What happens when you are injured by using a product that you purchased?
As long as the injury wasn’t your fault–for example, you were using it incorrectly or using it for a purpose it was not intended for–you may be able to bring a products liability action against any party in the product’s chain of distribution. This includes the manufacturer, the manufacturer of a component part of the product, the party that assembled the product, and even the store where you bought the products. When you bring a products liability action, however, you must show that the product was defective and unreasonably dangerous.
How do you do that? The law recognizes several ways.
A design defect occurs when there is an inherent flaw in the way that a product was designed by the manufacturer. As such, a design defect is likely to affect every single item of that type produced by the manufacturer because the defect arose when the manufacturer was planning the product. In order to prove that a design was defective, the plaintiff often resorts to the “reasonable alternative design” test. This test holds that a product’s design is inherently dangerous if the risk could have been eliminated through an alternative design that was:
- The manufacturer had the ability to do it,
- It would have been economically feasible to make the product with the modified design, and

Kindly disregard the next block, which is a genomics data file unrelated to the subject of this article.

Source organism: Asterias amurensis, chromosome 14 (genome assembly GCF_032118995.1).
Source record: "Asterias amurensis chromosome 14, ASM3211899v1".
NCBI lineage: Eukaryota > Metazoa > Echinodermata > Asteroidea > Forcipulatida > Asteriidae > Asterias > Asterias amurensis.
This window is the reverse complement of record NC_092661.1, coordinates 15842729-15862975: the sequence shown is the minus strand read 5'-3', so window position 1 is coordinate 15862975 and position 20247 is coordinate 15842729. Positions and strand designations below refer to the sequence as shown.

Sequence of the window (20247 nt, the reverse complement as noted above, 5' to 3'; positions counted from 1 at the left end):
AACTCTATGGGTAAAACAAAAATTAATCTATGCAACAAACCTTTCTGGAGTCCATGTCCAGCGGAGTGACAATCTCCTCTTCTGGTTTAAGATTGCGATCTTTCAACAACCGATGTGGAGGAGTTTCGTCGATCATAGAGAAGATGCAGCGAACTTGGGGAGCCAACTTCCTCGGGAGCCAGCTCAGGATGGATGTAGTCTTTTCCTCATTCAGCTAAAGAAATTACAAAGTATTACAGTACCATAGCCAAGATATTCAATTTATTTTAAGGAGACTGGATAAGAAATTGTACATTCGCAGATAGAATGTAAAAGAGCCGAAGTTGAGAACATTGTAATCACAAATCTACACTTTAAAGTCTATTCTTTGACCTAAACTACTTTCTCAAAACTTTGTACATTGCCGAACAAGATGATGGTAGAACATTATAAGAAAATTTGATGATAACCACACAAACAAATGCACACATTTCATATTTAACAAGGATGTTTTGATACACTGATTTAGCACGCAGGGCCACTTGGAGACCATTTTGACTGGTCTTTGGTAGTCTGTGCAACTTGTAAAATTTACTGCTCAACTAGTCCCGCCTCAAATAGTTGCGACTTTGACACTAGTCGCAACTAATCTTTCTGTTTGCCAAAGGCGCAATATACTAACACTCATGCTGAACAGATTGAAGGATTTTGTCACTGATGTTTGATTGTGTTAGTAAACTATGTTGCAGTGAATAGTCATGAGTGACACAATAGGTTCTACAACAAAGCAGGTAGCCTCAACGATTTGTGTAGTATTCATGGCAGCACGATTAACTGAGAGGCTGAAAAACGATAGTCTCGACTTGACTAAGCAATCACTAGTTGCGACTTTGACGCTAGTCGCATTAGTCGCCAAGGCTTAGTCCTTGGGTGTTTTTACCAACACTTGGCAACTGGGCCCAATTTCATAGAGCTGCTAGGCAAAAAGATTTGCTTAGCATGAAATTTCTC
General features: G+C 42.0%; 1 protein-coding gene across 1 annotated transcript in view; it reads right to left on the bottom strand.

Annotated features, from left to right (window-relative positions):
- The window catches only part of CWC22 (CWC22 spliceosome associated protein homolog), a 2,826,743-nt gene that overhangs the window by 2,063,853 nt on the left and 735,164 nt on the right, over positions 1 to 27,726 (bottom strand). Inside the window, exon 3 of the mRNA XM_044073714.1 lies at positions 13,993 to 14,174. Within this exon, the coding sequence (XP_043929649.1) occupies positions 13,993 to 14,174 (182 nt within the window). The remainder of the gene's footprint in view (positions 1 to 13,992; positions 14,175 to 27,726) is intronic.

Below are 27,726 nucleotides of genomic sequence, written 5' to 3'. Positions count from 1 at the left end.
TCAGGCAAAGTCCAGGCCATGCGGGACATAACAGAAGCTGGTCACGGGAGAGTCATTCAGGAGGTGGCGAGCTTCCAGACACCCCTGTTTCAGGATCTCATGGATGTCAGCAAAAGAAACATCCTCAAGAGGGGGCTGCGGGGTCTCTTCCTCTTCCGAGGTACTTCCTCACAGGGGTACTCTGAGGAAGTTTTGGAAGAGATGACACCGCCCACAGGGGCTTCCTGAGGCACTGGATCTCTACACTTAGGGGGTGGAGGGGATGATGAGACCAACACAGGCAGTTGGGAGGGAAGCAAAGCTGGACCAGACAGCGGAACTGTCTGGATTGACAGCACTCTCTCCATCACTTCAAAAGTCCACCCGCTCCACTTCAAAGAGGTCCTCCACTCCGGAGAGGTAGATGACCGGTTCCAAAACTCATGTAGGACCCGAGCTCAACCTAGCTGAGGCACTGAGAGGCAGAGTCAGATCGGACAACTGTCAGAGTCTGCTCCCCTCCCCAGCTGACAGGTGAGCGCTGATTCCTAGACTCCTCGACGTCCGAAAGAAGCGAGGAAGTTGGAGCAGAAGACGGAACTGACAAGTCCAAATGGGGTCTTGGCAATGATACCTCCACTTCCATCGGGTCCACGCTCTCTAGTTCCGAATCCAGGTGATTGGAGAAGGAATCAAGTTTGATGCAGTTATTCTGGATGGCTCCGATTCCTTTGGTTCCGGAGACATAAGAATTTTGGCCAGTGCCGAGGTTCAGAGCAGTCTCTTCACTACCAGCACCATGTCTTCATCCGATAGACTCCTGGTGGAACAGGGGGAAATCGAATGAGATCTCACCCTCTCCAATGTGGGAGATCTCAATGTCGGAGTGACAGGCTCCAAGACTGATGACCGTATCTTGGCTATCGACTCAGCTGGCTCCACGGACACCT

- The redesigned product would still perform the function for which it was intended.
A manufacturing defect occurs when a product is improperly manufactured and departs from its intended design. Unlike products that are defectively designed, these products are correctly designed—it’s just that something happened along the way that rendered this particular product defective. As such, manufacturing defects affect specific products rather than entire lines of products. Because no one intends to produce a defective product, liability for manufacturing defects is often based on a theory of strict liability. This means that it does not matter how carefully the manufacturer or assembler was; if a product leaves the factory and causes injury when used for its intended purpose, anyone in the product’s chain of production is liable.
Also known as “inadequate warning” or “failure to warn,” a marketing defect occurs when the foreseeable risks of harm by the product could have been reduced or avoided by providing an appropriate warning, but no such warning was provided. In order to avoid liability for marketing defects, a warning is required when:
- The product presents a danger
- The manufacturer knows about the danger
- The danger is present when the product is used for its intended purpose
- The danger is not obvious to the reasonable user
So when does this apply? It’s intensely fact-specific, and varies from product to product and the level of common sense the manufacturer trusts the public possesses.
Contact an Atlanta Products Liability Attorney
If you’ve been injured by a consumer product and believe you may have a claim against the manufacturer or seller, contact the attorneys at Slappey & Sadd for a free consultation to discuss your case by calling 404.255.6677. We serve the entire state of Georgia, including the following locations: Fulton County including Atlanta, Roswell, and Sandy Springs; Cobb County including Marietta and Smyrna; DeKalb County including Decatur and Lithonia; Gwinnett County including Lawrenceville and Norcross; Muscogee County including Columbus and Fort Benning; Newton County including Covington; Richmond County including Augusta; Troup County including Lagrange; Walker County including Rossville; Walton County including Loganville; and Whitfield County including Dalton.